EXCLUSIVE: Exposing ‘& Anonymous’
There’s a new idea in town. And it’s been rounded up by a balaclava-cladded trio, who would prefer to remain anonymous. By Kim Penstone
Don’t be surprised when you are greeted at the door of & Anonymous by a bearded man sporting a pink Barbie-topped balaclava. Or a leather-clad woman in a diamante-studded, gimp-like mask. Or anything in between, provided it hides the wearer’s face. The founders of & Anonymous are simply living the new company’s credo;
[pullquote]“Advertising agencies have become doers,” says Reilly simply. “They have had to become doers, because in order to build and maintain brands, and then quantify this work in monetary terms to the satisfaction of clients, they have to keep doing – and there’s little, if any, time to think.”[/pullquote]
“A lot of agencies say it, but we wanted to live it: it’s time that the work came first. So we don’t need a name, and you don’t need to know our faces. It’s time to drop the ego, and focus on the ideas.”
Unfortunately, for the purposes of a media launch, names and faces are crucial. So the balaclavas are removed, revealing Joy Turnbull, ex Network BBDO Deputy MD; Brad Reilly ex Jupiter Drawing Room Chief Creative Officer; and Darren Cronje, ex Jupiter Creative Director.
Together, they have over 40 years of experience in the marketing, brand building and advertising arena, having worked their way up the ladder from junior account director and creatives to leaders and board members of two of South Africa’s top agencies. They have built brands from scratch, turned them around from certain death, collected a treasure trove of awards both locally and abroad, and monetised ideas for clients ranging from small localised businesses to global megabrands such as Coca-Cola.
But, as is often the case in any form of big business, the further the trio advanced in their careers, the more removed they became from the work.
[pullquote]We don’t believe that the three of us have all the answers, so we’ve partnered with over 25 specialist creative entities and people, ranging in skills from strategy, production, film, music and popular culture, to graphics, events, spatial design, digital and social media and the blogosphere.[/pullquote]
& Anonymous was born of a restlessness in its founders, a frustration with the world of advertising and the roles that they found themselves playing.
“Advertising agencies have become doers,” says Reilly simply. “They have had to become doers, because in order to build and maintain brands, and then quantify this work in monetary terms to the satisfaction of clients, they have to keep doing – and there’s little, if any, time to think.”
The proliferation of brands, agencies and media over the past decade has resulted in an explosion in work for advertising agencies – not necessarily in the amount of clients on books, but rather in the amount of work required per client. Combine this with poor economic conditions, and the result is ever thinner margins, forcing many agencies into doing more work, with less staff, for less money.
Thinking has become a luxury many agencies can ill afford.
“The relationship between clients and agencies is also off kilter,” adds Cronje, “The less thinking that the agencies do, the less their opinions are valued, and so they become mere suppliers; slaves to the producing machine.”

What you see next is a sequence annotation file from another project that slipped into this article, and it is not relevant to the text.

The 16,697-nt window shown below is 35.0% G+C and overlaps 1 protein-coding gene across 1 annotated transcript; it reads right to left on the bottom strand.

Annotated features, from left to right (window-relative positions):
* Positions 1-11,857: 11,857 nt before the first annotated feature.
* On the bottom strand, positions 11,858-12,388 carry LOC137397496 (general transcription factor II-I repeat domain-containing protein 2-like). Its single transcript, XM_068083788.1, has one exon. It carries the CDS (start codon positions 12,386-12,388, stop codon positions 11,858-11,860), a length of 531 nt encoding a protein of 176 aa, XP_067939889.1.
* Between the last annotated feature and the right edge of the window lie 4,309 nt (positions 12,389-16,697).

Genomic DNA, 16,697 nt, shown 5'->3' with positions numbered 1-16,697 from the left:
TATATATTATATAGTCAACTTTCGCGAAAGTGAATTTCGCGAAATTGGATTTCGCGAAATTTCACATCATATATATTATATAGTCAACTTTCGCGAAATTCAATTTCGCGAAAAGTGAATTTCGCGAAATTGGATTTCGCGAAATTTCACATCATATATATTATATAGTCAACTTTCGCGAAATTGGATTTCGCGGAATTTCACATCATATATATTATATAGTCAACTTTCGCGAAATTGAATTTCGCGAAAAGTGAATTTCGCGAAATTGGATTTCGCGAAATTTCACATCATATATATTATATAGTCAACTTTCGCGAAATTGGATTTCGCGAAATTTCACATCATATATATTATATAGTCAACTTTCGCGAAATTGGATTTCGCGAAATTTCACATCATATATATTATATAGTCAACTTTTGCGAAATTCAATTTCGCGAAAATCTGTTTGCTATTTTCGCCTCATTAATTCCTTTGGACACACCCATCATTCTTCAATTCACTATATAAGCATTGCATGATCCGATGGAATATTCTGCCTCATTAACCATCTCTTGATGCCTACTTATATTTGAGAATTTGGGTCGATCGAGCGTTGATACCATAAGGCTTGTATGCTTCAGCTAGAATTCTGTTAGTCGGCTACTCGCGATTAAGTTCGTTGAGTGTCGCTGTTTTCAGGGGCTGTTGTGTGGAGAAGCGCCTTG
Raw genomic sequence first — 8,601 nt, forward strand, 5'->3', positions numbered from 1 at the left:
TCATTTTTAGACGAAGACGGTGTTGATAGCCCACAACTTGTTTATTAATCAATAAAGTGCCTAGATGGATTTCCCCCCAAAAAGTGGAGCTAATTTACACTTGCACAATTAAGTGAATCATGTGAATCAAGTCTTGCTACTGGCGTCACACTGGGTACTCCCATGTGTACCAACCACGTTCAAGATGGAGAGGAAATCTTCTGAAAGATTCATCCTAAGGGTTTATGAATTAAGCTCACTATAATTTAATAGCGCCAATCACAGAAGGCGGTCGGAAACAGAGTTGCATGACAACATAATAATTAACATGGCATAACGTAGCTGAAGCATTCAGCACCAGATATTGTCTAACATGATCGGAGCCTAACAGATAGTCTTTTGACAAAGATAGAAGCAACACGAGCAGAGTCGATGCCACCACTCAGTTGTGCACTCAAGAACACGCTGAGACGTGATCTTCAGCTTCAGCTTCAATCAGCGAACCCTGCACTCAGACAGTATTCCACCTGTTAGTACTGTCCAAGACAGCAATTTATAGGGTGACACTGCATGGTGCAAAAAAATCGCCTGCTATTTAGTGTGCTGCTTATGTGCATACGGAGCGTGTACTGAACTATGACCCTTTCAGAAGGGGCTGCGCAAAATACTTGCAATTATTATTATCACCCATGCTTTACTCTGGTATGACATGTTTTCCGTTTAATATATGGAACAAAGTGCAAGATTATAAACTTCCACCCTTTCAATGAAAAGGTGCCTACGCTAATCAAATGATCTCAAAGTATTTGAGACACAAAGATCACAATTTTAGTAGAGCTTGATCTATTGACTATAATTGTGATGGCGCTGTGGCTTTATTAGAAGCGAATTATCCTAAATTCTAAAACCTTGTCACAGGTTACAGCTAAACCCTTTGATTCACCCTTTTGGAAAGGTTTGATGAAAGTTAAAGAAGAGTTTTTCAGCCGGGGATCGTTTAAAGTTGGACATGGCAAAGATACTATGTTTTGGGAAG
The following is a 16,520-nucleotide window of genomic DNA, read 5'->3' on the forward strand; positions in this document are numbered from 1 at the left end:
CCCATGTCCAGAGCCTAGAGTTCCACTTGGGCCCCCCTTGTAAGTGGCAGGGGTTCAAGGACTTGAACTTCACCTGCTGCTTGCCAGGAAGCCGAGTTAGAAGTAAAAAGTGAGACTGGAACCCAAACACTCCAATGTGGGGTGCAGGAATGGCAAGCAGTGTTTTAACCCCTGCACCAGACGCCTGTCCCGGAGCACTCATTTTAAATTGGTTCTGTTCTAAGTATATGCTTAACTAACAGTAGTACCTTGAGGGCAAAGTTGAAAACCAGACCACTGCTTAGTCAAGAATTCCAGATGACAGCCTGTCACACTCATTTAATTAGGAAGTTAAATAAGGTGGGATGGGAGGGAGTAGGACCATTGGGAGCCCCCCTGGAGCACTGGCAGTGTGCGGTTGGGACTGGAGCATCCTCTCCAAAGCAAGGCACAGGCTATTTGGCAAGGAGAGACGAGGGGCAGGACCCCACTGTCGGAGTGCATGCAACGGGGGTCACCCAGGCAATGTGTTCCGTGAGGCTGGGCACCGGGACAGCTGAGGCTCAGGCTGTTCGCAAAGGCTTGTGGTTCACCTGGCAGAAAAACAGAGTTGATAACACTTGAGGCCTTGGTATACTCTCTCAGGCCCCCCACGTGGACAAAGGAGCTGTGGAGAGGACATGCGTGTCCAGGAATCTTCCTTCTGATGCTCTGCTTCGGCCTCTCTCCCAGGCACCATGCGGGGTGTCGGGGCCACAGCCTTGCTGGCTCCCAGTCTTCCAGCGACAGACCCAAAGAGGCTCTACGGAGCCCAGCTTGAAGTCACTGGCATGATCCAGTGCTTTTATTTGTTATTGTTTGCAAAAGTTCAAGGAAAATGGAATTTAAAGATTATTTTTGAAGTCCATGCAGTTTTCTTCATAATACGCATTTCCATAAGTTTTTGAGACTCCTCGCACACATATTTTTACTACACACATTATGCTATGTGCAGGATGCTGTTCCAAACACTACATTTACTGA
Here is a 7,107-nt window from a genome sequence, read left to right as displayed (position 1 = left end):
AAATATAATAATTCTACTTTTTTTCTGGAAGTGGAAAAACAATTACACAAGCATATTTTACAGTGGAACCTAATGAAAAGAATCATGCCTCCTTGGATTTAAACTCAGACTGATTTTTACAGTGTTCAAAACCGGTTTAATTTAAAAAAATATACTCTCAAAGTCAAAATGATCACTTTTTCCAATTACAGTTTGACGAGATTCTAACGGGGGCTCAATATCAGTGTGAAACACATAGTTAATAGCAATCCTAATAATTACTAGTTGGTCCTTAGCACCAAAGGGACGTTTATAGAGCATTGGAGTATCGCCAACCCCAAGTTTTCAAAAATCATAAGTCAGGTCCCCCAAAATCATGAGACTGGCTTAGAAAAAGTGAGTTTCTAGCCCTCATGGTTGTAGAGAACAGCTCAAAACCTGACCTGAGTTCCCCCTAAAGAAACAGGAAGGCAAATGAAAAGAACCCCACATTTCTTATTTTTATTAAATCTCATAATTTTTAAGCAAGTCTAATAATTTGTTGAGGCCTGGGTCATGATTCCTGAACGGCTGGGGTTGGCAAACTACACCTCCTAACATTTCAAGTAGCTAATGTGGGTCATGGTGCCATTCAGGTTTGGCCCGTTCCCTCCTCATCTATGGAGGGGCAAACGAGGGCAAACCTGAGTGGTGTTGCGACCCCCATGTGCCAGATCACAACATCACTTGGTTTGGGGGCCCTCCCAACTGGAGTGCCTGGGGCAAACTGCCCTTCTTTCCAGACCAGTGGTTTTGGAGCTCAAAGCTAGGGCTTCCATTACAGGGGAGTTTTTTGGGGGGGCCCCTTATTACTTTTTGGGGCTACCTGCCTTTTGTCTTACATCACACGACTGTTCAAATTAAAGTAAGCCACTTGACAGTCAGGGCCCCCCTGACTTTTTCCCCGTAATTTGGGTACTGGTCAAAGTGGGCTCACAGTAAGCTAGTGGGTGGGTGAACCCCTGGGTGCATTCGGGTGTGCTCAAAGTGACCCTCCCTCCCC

& Anonymous wants to put the thinking back into the equation. Through this, they hope to restore the power balance between client and agency, and so create a partnership that is equally focused on bringing the best possible ideas to life.
Key to the success of this plan is collaboration.
“The & in & Anonymous refers not only to our clients, but also to our partners,” explains Turnbull. “We don’t believe that the three of us have all the answers, so we’ve partnered with over 25 specialist creative entities and people, ranging in skills from strategy, production, film, music and popular culture, to graphics, events, spatial design, digital and social media and the blogosphere.”
They also work with agencies, because despite their individual need to step back from this environment, they are the first to recognise the immense value that agencies add to the brand building momentum.
“We believe that the more people with whom we interact, the more informed our ideas will be, and the better chance they have of succeeding,” she says.
In working with other specialists, it also frees the founders of & Anonymous to focus on what they do best – creating ideas that have the potential to become so much bigger than their creators.
Of course, they recognise that they might be stepping on agency toes, but who doesn’t when they breakaway and start up on their own? And they’re adament, too, that there are many spaces that agencies aren’t covering, and which & Anonymous is keen to explore.
“We are broadening our scope in terms of clients, because we recognise that ideas don’t only live in the advertising space,” says Turnbull. By way of example, the company has recently completed some work on a CSI project, an interior design job, a corporate culture brief, and a music video. With the help and input of several partners, & Anonymous has also just completed and released its very own short film, to showcase the company and what it stands for.
If it all sounds a little indistinct, that’s because it is.
“We are excited to be working between the blurry lines,” concludes Reilly. “We don’t want to be siloed. We want to stay nimble and adaptable, able to take on anything that excites us. We don’t want to be defined by anything except ideas.”
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